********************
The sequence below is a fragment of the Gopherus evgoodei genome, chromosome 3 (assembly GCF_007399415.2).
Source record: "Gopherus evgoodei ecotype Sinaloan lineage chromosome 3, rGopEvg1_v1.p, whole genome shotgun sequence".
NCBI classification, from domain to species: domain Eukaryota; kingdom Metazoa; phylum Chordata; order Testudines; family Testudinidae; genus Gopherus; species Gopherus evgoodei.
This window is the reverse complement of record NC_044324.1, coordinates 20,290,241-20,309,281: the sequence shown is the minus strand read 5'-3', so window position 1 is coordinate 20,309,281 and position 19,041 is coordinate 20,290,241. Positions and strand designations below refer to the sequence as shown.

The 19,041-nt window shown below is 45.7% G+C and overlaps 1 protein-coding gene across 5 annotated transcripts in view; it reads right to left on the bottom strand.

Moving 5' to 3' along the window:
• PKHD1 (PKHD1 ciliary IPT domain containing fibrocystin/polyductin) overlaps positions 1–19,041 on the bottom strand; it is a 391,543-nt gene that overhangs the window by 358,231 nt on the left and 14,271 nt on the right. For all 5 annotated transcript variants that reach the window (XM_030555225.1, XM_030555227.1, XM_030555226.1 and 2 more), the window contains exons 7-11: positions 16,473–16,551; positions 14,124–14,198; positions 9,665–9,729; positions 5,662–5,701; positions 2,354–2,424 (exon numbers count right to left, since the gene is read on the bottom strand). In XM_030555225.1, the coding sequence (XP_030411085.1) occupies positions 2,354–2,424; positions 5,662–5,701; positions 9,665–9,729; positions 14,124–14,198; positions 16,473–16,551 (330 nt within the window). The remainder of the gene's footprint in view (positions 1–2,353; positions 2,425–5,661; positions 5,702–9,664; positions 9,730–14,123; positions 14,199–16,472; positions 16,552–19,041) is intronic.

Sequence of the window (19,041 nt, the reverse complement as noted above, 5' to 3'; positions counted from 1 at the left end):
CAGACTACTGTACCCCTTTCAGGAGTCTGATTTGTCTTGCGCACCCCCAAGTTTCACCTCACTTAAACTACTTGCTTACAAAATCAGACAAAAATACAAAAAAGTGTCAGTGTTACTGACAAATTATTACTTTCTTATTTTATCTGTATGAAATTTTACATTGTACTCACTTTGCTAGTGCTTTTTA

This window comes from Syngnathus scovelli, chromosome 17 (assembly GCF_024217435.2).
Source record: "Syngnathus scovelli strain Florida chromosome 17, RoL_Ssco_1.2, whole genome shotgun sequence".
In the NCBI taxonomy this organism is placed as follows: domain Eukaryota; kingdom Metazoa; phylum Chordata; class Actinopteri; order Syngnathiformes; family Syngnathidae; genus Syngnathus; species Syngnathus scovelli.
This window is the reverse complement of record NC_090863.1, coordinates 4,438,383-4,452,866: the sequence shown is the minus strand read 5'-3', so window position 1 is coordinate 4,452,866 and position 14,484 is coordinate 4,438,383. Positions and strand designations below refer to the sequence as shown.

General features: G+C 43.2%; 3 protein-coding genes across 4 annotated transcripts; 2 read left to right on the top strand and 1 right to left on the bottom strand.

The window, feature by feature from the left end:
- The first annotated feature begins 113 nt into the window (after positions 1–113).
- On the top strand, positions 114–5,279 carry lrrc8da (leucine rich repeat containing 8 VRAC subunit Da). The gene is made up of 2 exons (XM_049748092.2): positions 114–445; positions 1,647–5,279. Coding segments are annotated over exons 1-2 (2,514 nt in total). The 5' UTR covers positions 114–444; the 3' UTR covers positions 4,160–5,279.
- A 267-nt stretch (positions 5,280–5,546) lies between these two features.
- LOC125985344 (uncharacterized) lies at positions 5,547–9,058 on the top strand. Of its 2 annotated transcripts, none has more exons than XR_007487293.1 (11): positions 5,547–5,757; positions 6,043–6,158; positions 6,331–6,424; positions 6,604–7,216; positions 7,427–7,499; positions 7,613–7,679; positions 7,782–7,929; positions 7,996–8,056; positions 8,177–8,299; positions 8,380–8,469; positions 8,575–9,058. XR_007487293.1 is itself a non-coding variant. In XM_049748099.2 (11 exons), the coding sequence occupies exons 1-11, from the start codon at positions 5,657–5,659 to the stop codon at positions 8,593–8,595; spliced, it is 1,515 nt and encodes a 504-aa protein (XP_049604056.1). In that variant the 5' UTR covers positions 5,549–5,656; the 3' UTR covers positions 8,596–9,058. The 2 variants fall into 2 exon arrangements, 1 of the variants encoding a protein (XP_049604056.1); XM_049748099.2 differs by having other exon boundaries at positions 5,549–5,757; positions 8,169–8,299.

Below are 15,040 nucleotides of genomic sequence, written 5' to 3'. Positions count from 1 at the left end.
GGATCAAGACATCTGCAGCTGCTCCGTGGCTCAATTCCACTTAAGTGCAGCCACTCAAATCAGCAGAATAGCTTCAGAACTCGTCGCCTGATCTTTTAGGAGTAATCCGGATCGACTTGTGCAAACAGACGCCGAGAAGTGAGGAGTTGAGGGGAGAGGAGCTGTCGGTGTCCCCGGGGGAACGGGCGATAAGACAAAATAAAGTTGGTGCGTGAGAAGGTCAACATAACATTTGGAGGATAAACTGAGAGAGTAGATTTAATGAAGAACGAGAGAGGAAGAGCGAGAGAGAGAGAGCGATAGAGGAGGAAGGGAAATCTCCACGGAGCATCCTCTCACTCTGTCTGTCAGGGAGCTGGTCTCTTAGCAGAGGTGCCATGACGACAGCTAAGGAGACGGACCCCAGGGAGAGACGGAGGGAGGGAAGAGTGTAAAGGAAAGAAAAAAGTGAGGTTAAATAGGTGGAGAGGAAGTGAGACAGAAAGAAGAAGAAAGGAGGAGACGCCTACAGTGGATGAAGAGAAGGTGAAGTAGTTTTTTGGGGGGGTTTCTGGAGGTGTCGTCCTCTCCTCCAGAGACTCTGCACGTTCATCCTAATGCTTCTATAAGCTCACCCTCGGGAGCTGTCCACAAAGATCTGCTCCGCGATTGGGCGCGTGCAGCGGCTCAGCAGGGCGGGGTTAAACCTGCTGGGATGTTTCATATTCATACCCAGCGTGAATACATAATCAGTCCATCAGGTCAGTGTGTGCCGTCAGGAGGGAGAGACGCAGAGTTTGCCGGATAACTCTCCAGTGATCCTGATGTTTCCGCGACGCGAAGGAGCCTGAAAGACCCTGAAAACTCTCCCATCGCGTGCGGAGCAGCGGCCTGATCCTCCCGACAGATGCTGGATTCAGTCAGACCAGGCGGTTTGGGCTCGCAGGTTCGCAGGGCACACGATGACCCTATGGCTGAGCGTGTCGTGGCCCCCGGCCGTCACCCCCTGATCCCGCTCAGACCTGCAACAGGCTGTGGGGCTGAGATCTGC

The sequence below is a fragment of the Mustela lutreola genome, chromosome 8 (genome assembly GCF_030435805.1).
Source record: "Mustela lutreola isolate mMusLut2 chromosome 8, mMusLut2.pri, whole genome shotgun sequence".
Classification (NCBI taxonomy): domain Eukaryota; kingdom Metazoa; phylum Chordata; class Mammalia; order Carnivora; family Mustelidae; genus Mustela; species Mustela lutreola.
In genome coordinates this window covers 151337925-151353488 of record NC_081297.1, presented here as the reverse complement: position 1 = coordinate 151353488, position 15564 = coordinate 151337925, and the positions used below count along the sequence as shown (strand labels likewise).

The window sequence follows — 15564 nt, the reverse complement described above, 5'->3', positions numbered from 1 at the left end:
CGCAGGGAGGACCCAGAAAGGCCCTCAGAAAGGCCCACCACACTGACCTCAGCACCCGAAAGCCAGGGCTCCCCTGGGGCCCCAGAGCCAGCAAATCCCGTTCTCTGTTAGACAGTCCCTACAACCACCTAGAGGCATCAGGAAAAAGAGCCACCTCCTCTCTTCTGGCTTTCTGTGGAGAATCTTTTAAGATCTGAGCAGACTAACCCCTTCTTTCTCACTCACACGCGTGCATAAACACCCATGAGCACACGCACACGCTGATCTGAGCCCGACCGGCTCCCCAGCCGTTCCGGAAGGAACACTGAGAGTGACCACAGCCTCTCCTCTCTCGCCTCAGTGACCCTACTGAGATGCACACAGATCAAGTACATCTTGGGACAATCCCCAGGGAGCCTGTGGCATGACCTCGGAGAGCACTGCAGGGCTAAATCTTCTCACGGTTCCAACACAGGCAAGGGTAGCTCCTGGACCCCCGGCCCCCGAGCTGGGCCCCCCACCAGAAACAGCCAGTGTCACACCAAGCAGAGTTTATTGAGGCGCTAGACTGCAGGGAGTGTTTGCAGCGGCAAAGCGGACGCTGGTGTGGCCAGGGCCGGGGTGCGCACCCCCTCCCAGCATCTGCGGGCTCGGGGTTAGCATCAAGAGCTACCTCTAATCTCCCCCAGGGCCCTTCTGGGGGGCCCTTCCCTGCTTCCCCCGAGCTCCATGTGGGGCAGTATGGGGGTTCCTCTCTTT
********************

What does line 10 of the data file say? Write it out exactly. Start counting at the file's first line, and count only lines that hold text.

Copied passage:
This window comes from Syngnathus scovelli, chromosome 17 (assembly GCF_024217435.2).